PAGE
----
“But Mr. Ingber still needed to find a source for low-cost bowfin caviar. Fortunately, one turned up at a trade show in Boston last month. The product is the same quality, he said, and only a tad more expensive when factoring in shipping. Mr. Ingber was able to reinstate the sandwich to the menu two weeks ago, raising the price by only a dollar to $13.95.”

Facebooktwittergoogle_plusredditpinterestlinkedinmail

7-Eleven: When Convenience Is Not Enough

The Wall Street Journal: “For 7-Eleven, Big Gulps and Slurpees are no longer enough. The convenience-store pioneer is falling behind rivals that are gleaning more sales from healthier snacks and freshly cooked meals … The company’s executives said they are working to come up with better foods to sell in their 9,700 North American stores. ‘Simply being open longer than the competitor … is not enough,’ said Raj Kapoor, referring to the stores’ extended hours. Mr. Kapoor, a 23-year veteran of 7-Eleven, is head of fresh food and proprietary beverages.”

“The effort to freshen up 7-Eleven’s business has run into resistance from the chain’s franchisees. Eight out of 10 7-Eleven stores are owned by franchisees, most of whom own fewer than five stores. Many say it is too expensive to maintain new equipment like ovens, and that 7-Eleven needs to pay to remodel their stores if they want them to sell more fresh and hot food. ‘Our stores don’t look like we are in the food business,’ said Hashim Sayed, who sold his store in Chicago back to 7-Eleven this week after 25 years as a franchisee.”

“7-Eleven says it has been addressing the shift in tastes for several years. But competitors have done more to sell fresh—and more profitable—foods, analysts said. Regional convenience chains Wawa Inc. and Sheetz Inc. make custom salads and hot meals at on-site kitchens. Iowa-based Casey’s General Stores Inc. is now one of the largest sellers of pizza in the U.S. CVS Health Corp. has reorganized its drugstores to display healthy food more prominently.”

Facebooktwittergoogle_plusredditpinterestlinkedinmail

Waiting in Line: There’s No App For That

The Wall Street Journal: “Every day, Mitchell Burton orders and pays for an Italian B.M.T. sandwich on his Subway mobile app, so the sandwich is waiting at the counter. When he arrives, the 32-year-old Baton Rouge, La., parks and recreation worker frequently heads to the back of the line, to avoid seeming rude to less tech-savvy fellow customers. Line skippers sometimes ‘get the stink eye,’ he says, because fellow patrons don’t understand that there’s an app to order ahead.”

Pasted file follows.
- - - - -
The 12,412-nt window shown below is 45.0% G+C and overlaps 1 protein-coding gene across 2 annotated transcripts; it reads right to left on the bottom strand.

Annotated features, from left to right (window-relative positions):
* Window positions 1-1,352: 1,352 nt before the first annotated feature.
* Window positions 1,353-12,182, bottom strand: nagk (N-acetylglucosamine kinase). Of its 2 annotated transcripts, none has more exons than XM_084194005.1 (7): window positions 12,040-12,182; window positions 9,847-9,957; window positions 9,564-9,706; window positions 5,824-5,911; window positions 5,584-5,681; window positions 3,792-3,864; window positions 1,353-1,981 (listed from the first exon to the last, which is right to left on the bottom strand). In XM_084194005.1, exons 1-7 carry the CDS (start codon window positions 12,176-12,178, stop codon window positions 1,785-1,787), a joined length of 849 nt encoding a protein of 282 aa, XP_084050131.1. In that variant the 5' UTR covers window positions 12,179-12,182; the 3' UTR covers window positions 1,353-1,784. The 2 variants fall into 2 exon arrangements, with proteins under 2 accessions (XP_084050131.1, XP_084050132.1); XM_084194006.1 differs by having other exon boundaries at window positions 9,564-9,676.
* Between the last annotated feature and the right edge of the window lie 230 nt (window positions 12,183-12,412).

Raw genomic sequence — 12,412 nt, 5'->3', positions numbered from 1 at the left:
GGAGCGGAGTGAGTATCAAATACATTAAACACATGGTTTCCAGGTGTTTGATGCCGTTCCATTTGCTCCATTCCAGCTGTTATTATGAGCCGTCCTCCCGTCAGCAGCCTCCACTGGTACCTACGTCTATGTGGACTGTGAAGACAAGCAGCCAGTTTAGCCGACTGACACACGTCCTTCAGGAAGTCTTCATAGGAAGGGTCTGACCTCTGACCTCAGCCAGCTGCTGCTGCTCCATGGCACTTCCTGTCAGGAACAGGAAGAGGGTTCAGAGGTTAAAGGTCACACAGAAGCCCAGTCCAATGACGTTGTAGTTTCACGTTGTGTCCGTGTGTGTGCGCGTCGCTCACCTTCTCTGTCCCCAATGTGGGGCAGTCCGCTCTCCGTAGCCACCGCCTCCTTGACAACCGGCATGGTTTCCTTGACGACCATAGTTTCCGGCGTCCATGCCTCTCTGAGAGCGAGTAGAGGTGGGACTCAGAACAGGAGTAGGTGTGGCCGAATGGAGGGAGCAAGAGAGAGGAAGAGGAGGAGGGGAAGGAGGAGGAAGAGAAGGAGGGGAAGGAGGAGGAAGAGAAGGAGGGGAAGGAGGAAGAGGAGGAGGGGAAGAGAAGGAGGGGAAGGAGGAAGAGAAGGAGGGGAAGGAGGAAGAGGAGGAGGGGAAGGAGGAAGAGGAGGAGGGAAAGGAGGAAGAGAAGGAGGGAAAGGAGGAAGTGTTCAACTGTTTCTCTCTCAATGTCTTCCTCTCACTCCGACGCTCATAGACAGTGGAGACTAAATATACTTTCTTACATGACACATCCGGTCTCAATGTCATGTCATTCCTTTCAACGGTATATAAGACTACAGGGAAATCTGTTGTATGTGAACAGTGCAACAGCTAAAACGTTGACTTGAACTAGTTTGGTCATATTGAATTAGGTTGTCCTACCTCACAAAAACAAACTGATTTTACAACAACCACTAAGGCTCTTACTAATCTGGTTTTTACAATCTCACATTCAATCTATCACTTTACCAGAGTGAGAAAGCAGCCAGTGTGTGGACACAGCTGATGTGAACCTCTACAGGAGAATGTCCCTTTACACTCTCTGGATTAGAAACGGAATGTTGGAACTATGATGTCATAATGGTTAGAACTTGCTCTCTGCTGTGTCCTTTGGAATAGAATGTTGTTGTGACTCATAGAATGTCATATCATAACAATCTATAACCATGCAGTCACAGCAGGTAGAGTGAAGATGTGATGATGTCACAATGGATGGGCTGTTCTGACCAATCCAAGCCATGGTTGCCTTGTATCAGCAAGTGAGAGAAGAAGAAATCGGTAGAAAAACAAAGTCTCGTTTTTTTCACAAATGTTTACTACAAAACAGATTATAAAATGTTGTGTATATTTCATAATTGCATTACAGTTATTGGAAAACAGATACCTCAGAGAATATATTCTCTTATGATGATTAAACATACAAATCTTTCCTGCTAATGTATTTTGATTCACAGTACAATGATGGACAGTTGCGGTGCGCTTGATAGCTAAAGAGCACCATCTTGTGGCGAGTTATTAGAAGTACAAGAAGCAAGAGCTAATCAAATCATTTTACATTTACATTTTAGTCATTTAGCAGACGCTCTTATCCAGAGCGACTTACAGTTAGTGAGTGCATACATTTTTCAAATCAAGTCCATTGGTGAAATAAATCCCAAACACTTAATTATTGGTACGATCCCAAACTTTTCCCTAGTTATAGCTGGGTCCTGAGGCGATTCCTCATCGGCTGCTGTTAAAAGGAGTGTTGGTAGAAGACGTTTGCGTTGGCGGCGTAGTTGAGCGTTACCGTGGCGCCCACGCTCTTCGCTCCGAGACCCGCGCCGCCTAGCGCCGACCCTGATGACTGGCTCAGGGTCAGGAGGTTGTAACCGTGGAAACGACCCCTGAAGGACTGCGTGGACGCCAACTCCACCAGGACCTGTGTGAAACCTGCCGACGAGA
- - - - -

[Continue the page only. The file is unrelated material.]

“Various ways to skip lines have gained momentum in recent years, as businesses ranging from retailers to movie theaters have come up with ways for customers to avoid a wait, often with mobile apps and ordering kiosks … In theory, order-ahead technology should appeal to everyone.” But: “Some line lovers say technology gets in the way of the personal touch. That’s why Al DiSalvatore sometimes puts his phone down and lines up the old fashioned way at coffee shops in Philadelphia. He likes when the baristas remember his name and order—something that reminds him of his time living in smaller cities.”

“Lining up is part of a gauzy nostalgia for the days before smartphones, which also includes professors banning laptops in class, people stopping at the register to write checks and shoppers skipping shopping online … Erik Fairleigh, 38, who works in communications at Amazon, also has a simple reason for sometimes joining the line. ‘I like to pay in cash,’ he says … Ashleigh Azzaria, a 34-year-old Palo Alto, Calif., event designer, typically chooses to wait in line for coffee at Starbucks, even though she has the mobile app installed and skips the line for bigger orders. ‘It’s my break,’ she says. ‘It’s my time to just kind of decompress, to not be on the phone’.”

Facebooktwittergoogle_plusredditpinterestlinkedinmail

Hotel Shampoo: Losing its Lather?

The Wall Street Journal: “Those little bottles of shampoo, conditioner and body wash in hotels—icons of travel—are disappearing, replaced by bulk dispensers mounted on shower walls. And some travelers are in a lather … some road warriors say wall-mounted racks look low-class. They’re steamed that removing their prized individual bottles looks like just another in a long string of amenity cuts from hotels, like mouthwash, stationery, sewing kits and pens.” David Lennox, a frequent traveler, comments: “What’s next, getting rid of the packs of coffee and making us scoop out of a can? I think it’s cheap, incredibly cheap.”

“Marriott says its change allows it to offer higher-quality bath products at lower cost and reduce waste … And the landfill waste can be significant, says Liam Brown, who is responsible for Marriott brands like Courtyard, Residence Inn, Fairfield Inn and Springhill Suites in the Americas. Little bottles are never refilled and rarely recycled. The initial 450 properties where Marriott will make the change use 10.3 million little bottles a year, or 113,000 pounds of plastic, he says. When the change reaches 1,500 hotels it means 34.5 million bottles, or 375,000 pounds of plastic a year.”

“Noelle Nicolai, who leads marketing for Wyndham Hotel Group’s upscale brands, likens bath products to bread at restaurants. If it’s mediocre, you forget it. ‘If done right, it can be one of the top drivers of delight and guest satisfaction,’ she says.
Wyndham did extensive research and decided to increase the size of some of its bottles from 30 milliliters to 50 milliliters to encourage guests to take them home. ‘Maintaining that bottle experience…was really important to us,’ Ms. Nicolai says. Wyndham and most other large hotel companies send leftover soap that’s been sanitized and repackaged to a charity called Clean the World for recycling.”

Facebooktwittergoogle_plusredditpinterestlinkedinmail